But here's the thing-- Okie has NEVER peed on a person in his life. He is not a marker. He's neutered, and takes care of his business outside and he has since he was about Winnie's size. 

Sometimes even when dogs look okay, when they are trying to present as if they're dealing and holding their own, they might be more stressed on the inside than we realize. They don't always act like themselves in those situations. They might even say or do things they'd never, ever normally do.

We can learn a lot from dogs. Just saying. 

Hang in there, everyone. We'll get through this. 

Sunday, March 29, 2020

Slice of Life 2020: 29 of 31- Ways to make writing harder

March is for daily slicing, and all are welcome! Join us at Two Writing Teachers!

This morning's post will be be short because it's a little harder to write this morning. There's a distraction, although I don't yet have a name for her. Final name nominations are due in our house at noon, and you are all welcome to contribute.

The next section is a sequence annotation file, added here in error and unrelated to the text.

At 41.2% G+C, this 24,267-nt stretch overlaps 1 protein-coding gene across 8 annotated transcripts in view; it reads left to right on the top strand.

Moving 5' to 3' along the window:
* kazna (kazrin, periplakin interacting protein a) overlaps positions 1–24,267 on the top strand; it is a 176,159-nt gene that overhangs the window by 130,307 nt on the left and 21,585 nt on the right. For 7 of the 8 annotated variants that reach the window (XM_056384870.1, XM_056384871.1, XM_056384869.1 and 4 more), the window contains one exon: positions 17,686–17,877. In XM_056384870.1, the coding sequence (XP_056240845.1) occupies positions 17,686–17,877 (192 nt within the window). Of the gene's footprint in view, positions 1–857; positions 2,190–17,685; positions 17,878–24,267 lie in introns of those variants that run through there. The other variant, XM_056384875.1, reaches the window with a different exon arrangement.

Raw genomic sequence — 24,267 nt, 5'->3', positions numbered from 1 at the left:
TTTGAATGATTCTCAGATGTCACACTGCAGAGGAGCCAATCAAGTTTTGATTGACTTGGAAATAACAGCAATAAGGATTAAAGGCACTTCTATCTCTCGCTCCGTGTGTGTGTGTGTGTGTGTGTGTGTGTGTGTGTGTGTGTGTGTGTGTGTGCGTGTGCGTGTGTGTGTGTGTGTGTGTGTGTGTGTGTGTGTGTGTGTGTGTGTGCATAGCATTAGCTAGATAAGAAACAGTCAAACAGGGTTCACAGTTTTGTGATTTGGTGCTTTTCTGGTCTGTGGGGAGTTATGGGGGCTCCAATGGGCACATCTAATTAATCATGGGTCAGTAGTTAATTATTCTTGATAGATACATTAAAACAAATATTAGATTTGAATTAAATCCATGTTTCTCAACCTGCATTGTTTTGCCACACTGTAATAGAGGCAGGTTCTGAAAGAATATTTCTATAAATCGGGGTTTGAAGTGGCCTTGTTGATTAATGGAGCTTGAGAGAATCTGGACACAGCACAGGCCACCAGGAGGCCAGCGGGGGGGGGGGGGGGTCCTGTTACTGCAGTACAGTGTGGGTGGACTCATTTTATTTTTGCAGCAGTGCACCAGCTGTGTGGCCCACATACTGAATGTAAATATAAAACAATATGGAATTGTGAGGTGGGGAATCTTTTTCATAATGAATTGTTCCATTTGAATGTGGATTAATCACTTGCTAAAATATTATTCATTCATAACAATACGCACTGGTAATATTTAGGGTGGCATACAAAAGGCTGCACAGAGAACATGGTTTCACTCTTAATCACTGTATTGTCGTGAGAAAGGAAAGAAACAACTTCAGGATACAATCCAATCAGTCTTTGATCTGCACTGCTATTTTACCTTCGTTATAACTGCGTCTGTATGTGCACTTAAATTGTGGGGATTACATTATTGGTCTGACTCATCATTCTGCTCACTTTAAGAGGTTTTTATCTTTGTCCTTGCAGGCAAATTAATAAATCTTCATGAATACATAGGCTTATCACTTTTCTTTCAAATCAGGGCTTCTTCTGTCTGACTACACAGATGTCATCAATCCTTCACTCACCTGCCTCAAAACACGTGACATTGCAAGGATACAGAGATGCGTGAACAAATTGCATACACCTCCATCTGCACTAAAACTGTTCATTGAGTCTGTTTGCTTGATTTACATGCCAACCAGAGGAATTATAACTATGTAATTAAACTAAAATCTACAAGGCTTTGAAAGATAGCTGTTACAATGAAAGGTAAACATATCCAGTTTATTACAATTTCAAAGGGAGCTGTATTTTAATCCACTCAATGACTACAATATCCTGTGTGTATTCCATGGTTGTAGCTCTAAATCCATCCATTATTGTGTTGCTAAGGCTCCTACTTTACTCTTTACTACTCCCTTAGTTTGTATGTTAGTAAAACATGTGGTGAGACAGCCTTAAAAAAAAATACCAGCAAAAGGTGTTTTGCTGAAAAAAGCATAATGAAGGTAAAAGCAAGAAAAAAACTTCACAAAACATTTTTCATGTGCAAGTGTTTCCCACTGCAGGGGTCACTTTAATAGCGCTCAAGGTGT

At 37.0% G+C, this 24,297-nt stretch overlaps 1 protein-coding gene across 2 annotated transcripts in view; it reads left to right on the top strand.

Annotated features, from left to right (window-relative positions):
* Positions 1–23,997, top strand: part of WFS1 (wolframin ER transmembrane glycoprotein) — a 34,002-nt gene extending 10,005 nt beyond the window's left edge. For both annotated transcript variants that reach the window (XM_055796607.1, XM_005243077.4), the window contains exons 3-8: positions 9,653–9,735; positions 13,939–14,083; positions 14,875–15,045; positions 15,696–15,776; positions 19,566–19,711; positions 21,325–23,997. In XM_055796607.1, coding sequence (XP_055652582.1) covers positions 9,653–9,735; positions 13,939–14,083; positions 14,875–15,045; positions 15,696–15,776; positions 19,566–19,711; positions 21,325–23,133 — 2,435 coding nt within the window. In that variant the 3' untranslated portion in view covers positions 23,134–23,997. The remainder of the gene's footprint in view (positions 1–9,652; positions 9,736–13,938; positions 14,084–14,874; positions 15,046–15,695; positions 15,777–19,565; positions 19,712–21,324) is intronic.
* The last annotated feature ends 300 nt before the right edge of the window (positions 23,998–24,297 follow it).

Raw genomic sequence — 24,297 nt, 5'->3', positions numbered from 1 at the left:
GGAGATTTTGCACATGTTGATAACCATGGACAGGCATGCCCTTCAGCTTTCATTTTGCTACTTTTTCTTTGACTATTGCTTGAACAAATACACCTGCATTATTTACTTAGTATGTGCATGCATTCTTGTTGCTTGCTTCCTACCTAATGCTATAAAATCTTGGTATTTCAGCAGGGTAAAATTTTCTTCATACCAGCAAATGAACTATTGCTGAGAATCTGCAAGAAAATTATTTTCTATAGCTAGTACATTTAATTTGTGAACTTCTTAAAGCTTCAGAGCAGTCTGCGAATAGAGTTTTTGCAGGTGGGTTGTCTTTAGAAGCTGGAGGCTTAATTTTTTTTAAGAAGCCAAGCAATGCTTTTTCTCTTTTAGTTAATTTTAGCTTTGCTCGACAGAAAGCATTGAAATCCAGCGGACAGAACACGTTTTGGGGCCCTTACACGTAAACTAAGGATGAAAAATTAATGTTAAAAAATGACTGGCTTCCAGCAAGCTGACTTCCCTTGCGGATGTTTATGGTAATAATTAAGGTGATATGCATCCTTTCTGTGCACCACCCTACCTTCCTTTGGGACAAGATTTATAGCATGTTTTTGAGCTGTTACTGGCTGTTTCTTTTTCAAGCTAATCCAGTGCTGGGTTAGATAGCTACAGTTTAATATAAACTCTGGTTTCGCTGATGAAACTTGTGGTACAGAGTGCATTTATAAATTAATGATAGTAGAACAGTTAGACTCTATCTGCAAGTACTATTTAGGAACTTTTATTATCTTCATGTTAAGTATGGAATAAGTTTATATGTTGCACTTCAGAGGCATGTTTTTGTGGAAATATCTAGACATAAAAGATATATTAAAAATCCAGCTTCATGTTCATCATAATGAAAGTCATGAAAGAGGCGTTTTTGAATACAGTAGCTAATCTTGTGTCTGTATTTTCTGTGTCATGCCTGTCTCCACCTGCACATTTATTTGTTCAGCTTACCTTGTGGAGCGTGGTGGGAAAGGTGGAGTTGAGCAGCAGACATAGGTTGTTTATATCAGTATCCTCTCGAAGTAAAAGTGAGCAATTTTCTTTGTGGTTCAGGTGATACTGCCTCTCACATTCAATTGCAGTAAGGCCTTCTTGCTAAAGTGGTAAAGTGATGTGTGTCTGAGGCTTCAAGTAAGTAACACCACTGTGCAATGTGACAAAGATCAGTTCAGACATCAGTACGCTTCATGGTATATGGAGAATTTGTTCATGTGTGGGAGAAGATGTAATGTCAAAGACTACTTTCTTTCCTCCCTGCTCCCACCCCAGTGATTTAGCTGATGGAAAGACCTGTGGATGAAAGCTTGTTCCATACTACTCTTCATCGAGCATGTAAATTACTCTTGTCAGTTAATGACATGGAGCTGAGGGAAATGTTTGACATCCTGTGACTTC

She bounces around, sort of uninterested in the toys that arrived in the Amazon box (that we opened with gloves) and much more interested in the hair scrunchie she found on the floor or the computer wires that she's discovered behind me or the pile of books with apparently tasty pages. 

Every now and then, she comes over and jumps on me, sometimes on the keyboard. The last time she did this, my writing disappeared, and I don't know which key she hit. At least I have Control Z, so I was able to get it all right back. 

Writing is hard enough without a puppy in your lap (or chewing on your slippers). 

May you all be happy, healthy, and safe today, this final Sunday of the Slice of Life Story Challenge.

Friday, March 27, 2020

Slice of Life 2020: 28 of 31-The declaration and benefits of a silent walk